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“But I do think that we’re going to do all that we can at the Federal Reserve to avoid deep, deep pain. And I think there are some scenarios where that’s likely to happen.” – Raphael Bostic
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You know it’s bad out there when a Fed official ‘thinks’ that the Fed will do all it can do to avoid ‘deep, deep pain’. Early on in the tightening cycle, Fed Chair Powell said that the Fed’s path to higher rates could result in a ‘softish landing’ for the economy. A few weeks later, he noted that the policy could be accompanied by ‘some pain’. Last week, the Fed chair told reporters that no one knows if this process will result in a recession. Over the weekend, it wasn’t the Fed chair speaking, but Atlanta Fed President Raphael Bostic had the comments above in an interview on ‘Face the Nation’. In the span of five months, Fed officials have gone from describing the impact of tighter policy on the US economy as a softish landing to short of ‘deep, deep pain’.
If there’s anything positive to say this morning, at least September has only a week left. Heading into the last trading week of the month, the S&P 500 has already shed 6.6% which ranks as one of the worst MTD performances heading into the last week of the month in the post-WWII period. The table below lists each year where the S&P 500 was down over 5% on the month heading into the last week of September along with how the index performed in the final week of the month.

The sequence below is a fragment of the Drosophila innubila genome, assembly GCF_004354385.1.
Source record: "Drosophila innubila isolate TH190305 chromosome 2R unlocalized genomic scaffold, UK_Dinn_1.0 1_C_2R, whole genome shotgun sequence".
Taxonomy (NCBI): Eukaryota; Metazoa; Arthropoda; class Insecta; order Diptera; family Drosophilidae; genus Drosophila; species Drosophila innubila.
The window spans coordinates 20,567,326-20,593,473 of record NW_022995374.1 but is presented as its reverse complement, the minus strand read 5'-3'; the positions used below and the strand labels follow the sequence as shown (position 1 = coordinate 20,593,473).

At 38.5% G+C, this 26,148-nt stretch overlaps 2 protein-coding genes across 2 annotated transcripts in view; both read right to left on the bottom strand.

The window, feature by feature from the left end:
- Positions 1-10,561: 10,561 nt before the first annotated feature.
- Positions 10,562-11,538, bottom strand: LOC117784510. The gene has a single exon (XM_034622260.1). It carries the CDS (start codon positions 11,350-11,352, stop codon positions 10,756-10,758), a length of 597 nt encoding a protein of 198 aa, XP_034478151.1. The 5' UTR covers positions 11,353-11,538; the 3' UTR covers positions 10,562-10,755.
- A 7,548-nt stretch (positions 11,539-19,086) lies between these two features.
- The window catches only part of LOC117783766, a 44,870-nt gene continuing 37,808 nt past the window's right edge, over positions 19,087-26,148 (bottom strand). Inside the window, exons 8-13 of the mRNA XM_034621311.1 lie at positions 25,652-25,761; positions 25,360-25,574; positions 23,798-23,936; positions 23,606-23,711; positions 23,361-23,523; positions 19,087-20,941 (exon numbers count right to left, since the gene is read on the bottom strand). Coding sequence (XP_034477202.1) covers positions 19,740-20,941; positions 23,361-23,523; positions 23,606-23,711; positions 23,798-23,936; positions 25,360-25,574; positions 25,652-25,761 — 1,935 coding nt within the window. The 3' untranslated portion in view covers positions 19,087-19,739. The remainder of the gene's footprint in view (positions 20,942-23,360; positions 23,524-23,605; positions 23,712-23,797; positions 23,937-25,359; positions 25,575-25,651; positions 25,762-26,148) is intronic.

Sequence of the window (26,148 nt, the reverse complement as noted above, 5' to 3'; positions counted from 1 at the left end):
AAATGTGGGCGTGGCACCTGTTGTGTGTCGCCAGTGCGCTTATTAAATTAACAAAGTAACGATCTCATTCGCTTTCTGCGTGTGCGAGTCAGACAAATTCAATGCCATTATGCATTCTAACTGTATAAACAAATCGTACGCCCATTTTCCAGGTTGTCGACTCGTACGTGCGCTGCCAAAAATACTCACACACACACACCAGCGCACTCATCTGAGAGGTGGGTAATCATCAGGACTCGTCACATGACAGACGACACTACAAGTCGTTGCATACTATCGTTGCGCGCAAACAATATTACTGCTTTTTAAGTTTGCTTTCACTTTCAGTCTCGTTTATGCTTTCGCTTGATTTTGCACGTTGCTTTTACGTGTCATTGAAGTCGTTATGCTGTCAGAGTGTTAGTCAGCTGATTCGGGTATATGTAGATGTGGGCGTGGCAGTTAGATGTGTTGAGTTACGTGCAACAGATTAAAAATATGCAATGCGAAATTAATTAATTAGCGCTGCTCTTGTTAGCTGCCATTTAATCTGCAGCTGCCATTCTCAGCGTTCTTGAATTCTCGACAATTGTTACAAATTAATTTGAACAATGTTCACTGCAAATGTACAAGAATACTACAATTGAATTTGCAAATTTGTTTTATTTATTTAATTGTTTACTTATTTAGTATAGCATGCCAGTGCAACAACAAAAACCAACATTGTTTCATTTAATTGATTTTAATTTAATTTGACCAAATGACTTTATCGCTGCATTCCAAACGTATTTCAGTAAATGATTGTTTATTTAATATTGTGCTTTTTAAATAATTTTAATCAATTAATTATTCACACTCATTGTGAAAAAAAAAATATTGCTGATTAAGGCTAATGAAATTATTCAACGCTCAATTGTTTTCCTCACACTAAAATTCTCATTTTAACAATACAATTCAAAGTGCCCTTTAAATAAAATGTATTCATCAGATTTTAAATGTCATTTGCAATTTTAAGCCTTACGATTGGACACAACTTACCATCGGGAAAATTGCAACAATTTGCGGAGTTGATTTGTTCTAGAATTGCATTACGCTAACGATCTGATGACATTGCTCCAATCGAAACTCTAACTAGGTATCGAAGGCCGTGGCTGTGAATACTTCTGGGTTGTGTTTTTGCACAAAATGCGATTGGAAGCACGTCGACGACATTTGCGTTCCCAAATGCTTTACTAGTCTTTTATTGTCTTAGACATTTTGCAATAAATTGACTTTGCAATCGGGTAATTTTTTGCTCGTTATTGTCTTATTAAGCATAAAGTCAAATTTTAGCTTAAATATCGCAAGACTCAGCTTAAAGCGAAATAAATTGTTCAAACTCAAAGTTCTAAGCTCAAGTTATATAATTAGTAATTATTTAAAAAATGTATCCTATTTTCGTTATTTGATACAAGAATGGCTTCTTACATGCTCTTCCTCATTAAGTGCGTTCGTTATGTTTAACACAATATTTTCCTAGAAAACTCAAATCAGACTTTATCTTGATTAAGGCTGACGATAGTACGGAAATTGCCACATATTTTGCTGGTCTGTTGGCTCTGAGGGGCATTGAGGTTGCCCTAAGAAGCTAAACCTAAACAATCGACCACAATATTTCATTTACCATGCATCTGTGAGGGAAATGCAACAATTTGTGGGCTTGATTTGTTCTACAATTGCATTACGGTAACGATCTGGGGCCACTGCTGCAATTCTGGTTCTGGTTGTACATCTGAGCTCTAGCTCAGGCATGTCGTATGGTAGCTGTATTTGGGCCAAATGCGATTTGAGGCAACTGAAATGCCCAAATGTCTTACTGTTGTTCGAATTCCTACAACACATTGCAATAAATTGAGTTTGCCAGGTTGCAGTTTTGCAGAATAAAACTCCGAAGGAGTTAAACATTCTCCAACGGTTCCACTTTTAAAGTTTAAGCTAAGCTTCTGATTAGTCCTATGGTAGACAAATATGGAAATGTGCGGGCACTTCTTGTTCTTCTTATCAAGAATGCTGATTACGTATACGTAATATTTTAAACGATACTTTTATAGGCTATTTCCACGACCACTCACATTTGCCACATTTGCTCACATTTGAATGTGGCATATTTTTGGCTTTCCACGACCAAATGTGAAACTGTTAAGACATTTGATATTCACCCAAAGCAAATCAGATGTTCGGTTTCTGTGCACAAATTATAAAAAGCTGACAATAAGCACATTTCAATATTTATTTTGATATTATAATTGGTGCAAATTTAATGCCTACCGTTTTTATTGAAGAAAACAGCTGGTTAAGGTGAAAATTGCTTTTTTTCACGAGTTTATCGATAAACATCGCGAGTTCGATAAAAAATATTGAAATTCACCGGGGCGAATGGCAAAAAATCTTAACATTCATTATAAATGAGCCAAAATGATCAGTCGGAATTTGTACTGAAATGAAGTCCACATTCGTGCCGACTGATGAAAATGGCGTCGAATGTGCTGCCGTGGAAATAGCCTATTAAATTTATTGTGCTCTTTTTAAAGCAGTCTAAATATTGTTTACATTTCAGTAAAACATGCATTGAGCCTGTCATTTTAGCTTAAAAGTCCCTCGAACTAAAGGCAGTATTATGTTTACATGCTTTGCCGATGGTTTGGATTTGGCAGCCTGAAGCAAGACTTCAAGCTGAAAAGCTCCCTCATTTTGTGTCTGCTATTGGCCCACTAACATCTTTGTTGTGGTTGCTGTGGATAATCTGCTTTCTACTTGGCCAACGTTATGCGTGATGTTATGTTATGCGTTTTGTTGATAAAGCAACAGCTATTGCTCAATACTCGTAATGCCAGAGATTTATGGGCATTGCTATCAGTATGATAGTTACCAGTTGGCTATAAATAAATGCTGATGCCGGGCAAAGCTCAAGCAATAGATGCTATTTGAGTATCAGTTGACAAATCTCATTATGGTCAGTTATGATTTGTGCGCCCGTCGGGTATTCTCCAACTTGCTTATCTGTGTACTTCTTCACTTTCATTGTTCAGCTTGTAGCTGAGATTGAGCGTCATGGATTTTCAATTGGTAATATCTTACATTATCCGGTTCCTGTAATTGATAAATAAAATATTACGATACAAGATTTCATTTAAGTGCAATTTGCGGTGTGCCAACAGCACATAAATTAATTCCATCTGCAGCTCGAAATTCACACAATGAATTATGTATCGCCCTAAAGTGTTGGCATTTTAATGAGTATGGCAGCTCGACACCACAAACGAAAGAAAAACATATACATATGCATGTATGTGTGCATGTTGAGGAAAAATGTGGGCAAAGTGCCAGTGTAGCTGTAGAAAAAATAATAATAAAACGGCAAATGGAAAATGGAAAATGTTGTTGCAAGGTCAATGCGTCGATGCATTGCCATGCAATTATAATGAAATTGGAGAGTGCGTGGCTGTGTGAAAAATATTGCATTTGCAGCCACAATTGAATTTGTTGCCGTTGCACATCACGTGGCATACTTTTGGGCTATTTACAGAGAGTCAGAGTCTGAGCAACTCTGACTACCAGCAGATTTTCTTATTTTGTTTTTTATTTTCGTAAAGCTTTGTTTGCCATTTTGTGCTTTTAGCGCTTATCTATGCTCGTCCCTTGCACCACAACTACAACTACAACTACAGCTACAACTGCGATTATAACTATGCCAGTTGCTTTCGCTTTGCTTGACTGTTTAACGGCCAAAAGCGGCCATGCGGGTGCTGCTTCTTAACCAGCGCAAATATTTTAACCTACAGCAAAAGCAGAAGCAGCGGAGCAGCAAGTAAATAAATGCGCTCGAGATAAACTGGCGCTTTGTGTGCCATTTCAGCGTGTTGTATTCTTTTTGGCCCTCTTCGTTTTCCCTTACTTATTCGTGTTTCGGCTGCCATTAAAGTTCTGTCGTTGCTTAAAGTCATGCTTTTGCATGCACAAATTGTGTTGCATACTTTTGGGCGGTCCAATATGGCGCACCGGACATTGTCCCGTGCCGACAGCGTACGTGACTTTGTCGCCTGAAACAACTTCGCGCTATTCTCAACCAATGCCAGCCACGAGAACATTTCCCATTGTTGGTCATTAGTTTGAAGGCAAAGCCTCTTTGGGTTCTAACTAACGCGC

In the 12 prior months where the S&P 500 was down over 5%, the final week of the month experienced a median decline of 0.44% with positive returns just 42% of the time. That’s hardly anything to get excited about, but it is also not much worse than the average performance for the final week of the month in all years since WWII (-0.34%). One thing you can probably count on is volatility. To close out the month. In 7 of the 11 prior years show, the S&P 500 was up or down at least 1% in the final week of the month. The most extreme downside move was 2.2% in 2002 while the most positive upside move was 7.8% in 2001.
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